Mid-century modernism influenced this period with the use of abstract sprays of diamonds in mixed cuts, starbursts and “atomic” shapes. Textured gold dominated this decade with Florentine finishes, foxtail chain, twisted rope, braided wire, mesh, reeding, fluting and piercing. Gold jewelry without gemstones was worn primarily in the daytime, with diamond jewelry for the evenings. Amethyst, turquoise, and coral were the favorite colored gemstones while cultured pearls were gaining acceptance into day wear.



This “Anything Goes” period had little restrictions. Yellow gold, platinum and silver were all used with natural gemstone crystals and “drusy” gemstones (micro-crystals forming on a matrix). Cabochon gemstones, such as turquoise, were mixed with round brilliant cut diamonds and other faceted gems set in yellow gold. Artists used organic abstract shapes with jagged edges that were incorporated in textured metals.



In the cool and collected 70’s, women began buying their own jewelry. This surge demanded affordable quality and the need for “that something different.” To do this, jewelers used non-precious materials such as rock crystal, exotic woods, ivory and coral. Baguette diamonds were mounted into solitaires, necklaces and bracelets and were worn both at night and during the daytime. Long necklaces remained popular. To accentuate the jewelry, gemstones such as lapis lazuli, coral, and onyx were used.



The 1980’s saw women gaining equality in the workplace. The televisions shows such as “Dynasty” and “Dallas” created a demand for glitz and glamour, while Princess Diana’s wedding triggered a graceful, refined fashion emergence. Colored pearls were fashionable in long or short strands with diamond clasps that could be worn in the front or back. In the 1990’s, tanzanite became popular along with aquamarine, and retro designs from almost every period. Jewelry designs could be large and chunky, elegant and sophisticated, or stark and minimalist. Silver gained tremendous popularity, as did toe rings and body jewelry. Pierced ears with four or five earrings started a whole new fashion craze.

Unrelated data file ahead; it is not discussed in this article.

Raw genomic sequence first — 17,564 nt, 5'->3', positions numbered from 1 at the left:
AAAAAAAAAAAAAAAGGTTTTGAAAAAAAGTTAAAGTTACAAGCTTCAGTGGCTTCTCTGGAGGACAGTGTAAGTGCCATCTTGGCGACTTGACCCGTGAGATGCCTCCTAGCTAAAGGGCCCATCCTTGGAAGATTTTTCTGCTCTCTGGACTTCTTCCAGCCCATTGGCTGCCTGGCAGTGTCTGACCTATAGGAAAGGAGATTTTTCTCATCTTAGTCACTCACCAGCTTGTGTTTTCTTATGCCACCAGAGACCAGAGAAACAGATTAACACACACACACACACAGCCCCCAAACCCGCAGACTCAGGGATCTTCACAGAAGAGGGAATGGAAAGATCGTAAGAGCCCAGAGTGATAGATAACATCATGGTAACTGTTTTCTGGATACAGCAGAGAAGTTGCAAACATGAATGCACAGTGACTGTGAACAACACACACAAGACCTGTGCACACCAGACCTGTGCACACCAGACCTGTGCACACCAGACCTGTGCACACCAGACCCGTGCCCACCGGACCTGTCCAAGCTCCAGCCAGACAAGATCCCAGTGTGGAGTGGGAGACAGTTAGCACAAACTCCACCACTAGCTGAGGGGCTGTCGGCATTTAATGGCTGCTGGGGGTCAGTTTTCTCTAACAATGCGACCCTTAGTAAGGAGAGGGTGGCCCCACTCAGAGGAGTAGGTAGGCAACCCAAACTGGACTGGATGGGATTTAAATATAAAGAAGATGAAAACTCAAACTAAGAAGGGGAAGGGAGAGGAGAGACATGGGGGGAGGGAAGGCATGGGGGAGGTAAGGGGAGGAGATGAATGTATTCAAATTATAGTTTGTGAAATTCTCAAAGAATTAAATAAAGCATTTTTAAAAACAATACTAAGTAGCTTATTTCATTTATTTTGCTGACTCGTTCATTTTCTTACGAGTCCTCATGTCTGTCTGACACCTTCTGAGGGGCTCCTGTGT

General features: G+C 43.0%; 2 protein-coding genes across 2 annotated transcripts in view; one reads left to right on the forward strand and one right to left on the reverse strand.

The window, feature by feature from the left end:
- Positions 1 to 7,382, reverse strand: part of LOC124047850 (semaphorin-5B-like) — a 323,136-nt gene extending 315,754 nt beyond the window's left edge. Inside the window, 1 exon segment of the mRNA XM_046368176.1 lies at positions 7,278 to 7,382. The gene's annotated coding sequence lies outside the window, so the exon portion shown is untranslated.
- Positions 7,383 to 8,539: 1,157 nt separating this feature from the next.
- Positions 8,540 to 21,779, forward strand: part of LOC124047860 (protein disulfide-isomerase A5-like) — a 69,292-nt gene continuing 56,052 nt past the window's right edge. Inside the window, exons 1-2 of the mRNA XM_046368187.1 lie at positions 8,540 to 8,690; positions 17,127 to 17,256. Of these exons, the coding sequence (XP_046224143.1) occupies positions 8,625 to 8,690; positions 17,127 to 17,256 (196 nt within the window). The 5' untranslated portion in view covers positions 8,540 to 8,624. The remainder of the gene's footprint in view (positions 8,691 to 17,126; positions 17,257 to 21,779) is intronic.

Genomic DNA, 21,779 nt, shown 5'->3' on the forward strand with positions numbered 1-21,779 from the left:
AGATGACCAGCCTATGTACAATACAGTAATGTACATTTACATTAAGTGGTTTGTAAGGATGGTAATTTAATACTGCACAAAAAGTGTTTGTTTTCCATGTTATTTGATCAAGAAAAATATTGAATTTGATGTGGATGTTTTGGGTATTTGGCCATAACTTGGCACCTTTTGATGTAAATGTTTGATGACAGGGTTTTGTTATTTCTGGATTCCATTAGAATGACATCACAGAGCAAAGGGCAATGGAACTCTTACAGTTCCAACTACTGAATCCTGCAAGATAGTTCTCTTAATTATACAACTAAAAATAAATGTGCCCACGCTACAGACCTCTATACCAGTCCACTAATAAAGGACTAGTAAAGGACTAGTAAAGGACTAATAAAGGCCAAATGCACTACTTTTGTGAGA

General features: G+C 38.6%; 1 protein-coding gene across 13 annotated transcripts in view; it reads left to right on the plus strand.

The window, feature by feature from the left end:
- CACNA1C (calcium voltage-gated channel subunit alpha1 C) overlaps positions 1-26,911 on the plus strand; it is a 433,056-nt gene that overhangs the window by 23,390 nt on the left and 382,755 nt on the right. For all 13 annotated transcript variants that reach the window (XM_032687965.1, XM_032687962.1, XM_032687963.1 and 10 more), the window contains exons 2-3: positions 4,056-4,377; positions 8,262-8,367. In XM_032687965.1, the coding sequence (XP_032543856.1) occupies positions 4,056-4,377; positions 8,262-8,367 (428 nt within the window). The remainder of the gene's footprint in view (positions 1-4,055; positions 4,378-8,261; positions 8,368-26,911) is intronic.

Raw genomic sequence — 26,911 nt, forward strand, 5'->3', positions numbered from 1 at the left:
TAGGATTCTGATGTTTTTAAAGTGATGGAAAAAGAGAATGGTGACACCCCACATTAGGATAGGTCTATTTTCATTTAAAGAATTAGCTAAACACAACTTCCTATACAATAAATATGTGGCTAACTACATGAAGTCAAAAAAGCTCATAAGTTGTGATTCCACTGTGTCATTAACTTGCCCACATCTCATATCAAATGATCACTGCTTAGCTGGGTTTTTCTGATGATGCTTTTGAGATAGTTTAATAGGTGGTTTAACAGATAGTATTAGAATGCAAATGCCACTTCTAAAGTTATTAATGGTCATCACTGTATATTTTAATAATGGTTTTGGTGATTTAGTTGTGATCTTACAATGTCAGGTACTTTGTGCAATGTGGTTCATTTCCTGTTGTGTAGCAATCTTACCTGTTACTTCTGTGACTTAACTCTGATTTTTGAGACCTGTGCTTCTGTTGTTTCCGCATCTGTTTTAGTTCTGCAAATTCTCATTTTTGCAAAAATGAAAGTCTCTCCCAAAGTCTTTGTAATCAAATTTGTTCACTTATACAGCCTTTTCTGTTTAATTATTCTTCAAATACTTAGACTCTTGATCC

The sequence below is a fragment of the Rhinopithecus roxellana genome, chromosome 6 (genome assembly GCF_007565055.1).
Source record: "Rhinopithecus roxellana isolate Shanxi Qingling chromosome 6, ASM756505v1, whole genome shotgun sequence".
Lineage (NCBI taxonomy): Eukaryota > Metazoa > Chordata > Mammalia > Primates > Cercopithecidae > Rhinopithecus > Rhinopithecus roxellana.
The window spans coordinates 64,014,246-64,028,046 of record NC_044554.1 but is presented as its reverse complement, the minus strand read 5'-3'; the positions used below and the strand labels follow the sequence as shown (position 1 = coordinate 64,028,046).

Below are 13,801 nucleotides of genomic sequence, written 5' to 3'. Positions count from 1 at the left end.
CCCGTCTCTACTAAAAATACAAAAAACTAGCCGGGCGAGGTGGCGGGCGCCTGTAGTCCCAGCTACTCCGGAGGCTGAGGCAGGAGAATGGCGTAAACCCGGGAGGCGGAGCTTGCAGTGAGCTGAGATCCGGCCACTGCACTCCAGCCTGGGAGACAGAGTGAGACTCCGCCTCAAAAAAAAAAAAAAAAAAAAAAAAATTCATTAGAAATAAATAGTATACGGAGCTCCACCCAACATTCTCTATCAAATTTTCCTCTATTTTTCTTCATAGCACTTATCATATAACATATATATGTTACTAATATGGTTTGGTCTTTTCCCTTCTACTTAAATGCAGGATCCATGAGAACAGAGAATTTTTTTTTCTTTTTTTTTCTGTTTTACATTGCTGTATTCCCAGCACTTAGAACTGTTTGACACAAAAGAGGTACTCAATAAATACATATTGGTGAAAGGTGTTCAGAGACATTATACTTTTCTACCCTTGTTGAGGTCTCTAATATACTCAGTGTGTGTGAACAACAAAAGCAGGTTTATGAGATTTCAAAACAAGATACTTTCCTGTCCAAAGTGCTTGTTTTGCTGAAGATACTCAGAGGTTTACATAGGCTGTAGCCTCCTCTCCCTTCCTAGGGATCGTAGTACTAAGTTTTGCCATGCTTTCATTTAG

As with every era, the new millennium ushered in new designers and new techniques. Colored diamonds hit unprecedented levels of popularity with enticing names such as chocolate, cognac and champagne. Alternate materials including rubber, plastic and stainless steel started appearing with diamonds and pearls.

French Jewelry Design

French Jewelry – Everyone has individual preferences regarding the jewelry.  French Jewelry, however, is particularly popular. Known for its exquisite curves, unique artistry and attention to detail, the jewels of France is a luxury all over the world.

The history of French jewelry
From the manufacture of jewelry is one of the oldest professions in the world, the French have been perfecting their craft for over a thousand years. In medieval times, French royalty wore jewelry as a status symbol. In fact, when farmers and commoners tried to use the jewelry itself, several laws were passed that forbade them to use some pieces of luxury. These were known as sumptuary laws, which basically meant that the French nobility wanted the privilege of wearing jewelry to be completely alone.
With ordinary citizens left out of the market, jewelry manufacturing in France had held for centuries. However, in the 19th century, Napoleon changed all that. As part of its new French Empire, Napoleon was focused on the creation of a tribunal to draw up, fantasy. Display of wealth and prestige became the norm, and the manufacture of jewelry was recovered soon. The French jewelry market was back in full swing!
Since then, France has created the entire name in the jewelry industry worldwide. Not only has created several unique styles, but their jewelry companies are among the best in the world.
Art Nouveau
France is the cradle of Art Nouveau movement. In jewelry, art nouveau means that parts are organic lines, elegant, often leading to majestic forms, such as birds or flowers. Unfortunately, this style eventually became so popular that his pieces were mass produced, making it look cheap. However, some purists still go and admire the Art Nouveau jewelry of today, inspired by artists such as René Lalique.
Art Deco